The law of limitation is founded on maxims such as “Interest Reipublicae Ut Sit Finis Litium” which means that litigation must come to an end in the interest of society as a whole, and “vigilantibus non dormientibus Jura subveniunt” which means that the law assists those that are vigilant with their rights, and not those that sleep thereupon.
The Supreme Court has held that the power to condone the delay in approaching the Court has been conferred to enable it to do substantial justice to the parties by disposing of matters on merit. The Supreme Court generally adopts a liberal approach in condonation of delay if sufficient cause for it has been shown and where the interests of justice so require.
In Balakrishnan vs MA Krishnamurty, the need for a “rule of limitation” was justified. Rule of limitation hasn’t been incorporated to destroy the right of parties, but to ensure that they don’t resort to dilatory tactics and seek remedy promptly. The law of limitation fixes a lifespan for such legal remedy. Unending lifespan would’ve led to unending uncertainty. The Court held that the law of limitation is thus founded on public policy.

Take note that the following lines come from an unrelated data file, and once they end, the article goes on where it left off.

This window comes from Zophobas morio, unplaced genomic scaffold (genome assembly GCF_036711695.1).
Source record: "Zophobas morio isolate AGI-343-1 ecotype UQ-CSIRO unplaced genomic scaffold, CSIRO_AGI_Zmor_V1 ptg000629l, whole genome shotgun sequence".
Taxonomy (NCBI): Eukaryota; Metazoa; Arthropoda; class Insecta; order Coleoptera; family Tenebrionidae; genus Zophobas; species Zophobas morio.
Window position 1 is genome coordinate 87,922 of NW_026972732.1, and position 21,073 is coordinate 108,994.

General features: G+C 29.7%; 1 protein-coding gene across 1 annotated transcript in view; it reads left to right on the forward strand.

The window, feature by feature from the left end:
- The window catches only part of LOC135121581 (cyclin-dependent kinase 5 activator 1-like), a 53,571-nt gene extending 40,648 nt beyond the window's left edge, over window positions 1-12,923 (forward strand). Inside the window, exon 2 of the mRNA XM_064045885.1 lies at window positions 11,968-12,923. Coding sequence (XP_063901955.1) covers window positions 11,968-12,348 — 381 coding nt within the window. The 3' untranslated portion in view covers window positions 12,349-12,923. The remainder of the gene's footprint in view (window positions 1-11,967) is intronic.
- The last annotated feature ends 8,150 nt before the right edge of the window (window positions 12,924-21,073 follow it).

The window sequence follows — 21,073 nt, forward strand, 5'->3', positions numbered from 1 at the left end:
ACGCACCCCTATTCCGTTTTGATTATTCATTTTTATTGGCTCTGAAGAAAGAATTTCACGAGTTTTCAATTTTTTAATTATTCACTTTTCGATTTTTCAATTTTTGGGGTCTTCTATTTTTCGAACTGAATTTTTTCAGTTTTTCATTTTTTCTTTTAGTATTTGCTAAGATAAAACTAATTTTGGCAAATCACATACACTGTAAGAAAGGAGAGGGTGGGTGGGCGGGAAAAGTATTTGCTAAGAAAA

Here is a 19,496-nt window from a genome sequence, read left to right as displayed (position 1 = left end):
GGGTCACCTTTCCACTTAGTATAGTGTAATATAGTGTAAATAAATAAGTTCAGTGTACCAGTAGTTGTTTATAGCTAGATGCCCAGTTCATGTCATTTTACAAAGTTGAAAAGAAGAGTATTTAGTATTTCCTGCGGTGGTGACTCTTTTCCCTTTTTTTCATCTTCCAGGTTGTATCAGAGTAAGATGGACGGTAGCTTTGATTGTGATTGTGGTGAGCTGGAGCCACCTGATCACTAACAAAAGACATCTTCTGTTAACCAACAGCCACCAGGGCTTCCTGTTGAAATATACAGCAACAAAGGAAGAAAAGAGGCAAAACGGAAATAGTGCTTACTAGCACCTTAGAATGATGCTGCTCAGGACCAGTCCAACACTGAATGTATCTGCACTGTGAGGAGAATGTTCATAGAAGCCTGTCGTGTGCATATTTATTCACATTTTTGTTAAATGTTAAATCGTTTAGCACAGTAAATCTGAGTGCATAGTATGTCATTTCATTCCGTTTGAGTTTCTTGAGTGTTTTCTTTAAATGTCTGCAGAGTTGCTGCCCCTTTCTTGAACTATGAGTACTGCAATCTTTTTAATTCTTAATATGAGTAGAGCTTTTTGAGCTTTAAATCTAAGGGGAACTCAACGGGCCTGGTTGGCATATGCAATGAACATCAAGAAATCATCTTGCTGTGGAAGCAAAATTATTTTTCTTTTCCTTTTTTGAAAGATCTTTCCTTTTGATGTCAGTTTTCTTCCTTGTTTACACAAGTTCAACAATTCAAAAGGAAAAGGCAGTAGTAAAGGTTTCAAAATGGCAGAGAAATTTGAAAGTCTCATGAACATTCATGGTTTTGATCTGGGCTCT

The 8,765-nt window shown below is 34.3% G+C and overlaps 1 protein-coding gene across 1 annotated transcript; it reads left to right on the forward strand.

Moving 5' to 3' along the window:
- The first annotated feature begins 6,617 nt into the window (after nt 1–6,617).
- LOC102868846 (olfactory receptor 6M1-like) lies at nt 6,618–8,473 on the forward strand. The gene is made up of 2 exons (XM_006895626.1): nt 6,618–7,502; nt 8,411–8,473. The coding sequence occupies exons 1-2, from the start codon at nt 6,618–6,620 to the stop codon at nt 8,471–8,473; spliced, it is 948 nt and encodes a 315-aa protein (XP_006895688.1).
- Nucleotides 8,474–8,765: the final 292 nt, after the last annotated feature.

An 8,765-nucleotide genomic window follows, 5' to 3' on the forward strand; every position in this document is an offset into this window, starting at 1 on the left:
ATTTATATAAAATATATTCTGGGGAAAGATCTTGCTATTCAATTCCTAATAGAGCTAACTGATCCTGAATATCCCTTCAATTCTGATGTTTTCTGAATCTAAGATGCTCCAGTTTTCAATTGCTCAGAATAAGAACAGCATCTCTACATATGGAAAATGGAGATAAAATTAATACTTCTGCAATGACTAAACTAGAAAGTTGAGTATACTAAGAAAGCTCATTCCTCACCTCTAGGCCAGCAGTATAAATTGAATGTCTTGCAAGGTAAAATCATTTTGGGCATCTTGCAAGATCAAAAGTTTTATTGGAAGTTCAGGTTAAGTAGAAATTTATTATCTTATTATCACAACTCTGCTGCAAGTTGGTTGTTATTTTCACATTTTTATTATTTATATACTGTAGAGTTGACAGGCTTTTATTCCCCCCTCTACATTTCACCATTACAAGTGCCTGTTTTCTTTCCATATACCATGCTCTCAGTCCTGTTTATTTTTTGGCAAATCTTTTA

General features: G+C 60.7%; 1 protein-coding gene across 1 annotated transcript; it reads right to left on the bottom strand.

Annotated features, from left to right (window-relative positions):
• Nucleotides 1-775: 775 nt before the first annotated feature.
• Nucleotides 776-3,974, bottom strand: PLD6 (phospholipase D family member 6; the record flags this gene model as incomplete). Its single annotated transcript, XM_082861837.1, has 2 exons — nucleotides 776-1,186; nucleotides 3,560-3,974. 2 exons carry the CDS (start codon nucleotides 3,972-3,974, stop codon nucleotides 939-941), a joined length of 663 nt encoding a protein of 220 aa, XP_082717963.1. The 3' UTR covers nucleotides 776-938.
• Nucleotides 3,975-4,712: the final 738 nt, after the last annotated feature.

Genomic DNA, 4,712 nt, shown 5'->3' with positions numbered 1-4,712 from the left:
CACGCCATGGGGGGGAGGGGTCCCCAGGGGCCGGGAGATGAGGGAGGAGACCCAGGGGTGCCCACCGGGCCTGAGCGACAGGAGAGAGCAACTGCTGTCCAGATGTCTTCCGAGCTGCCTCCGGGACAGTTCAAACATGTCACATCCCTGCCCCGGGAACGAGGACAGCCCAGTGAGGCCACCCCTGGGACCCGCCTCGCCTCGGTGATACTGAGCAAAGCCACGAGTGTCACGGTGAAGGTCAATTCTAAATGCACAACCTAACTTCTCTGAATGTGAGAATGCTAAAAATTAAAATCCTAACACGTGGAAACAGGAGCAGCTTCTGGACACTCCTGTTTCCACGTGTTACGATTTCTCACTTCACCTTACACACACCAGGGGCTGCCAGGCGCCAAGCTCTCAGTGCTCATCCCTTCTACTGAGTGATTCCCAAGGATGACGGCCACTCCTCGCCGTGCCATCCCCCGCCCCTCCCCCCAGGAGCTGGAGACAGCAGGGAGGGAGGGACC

There are cases where the Court didn’t allow condoning the delay of even one day, while there are others where the Court excuses a delay of several years. It varies from case to case and the Court has discretionary jurisdiction to determine whether a case is suitable for condonation or not.
Many provisions of the Criminal Procedure Code (CrPC) enable the accused to delay trial. Such provisions are intended to provide every opportunity to the accused to defend himself, but are often used to delay and scuttle the trial. Once the court takes cognisance of a case, it should be the bounden duty of the accused to appear for the trial. The accused should be held responsible if he tries to abscond.
When the Limitation Act or any other special statute prescribes a period of limitation for initiating legal proceedings, any legal action has to be brought within such a prescribed period. As it is imperative to give finality to administrative as well as judicial decisions in the interests of justice, no court or tribunal can entertain any petition after the expiry of the limitation period unless sufficient cause for the delay has been proved by the applicant. Even writ petitions, under Article 32 of the Constitution, are not immune from disqualification on the ground of delay.
—The writer is an advocate in the Lucknow bench of the Allahabad HC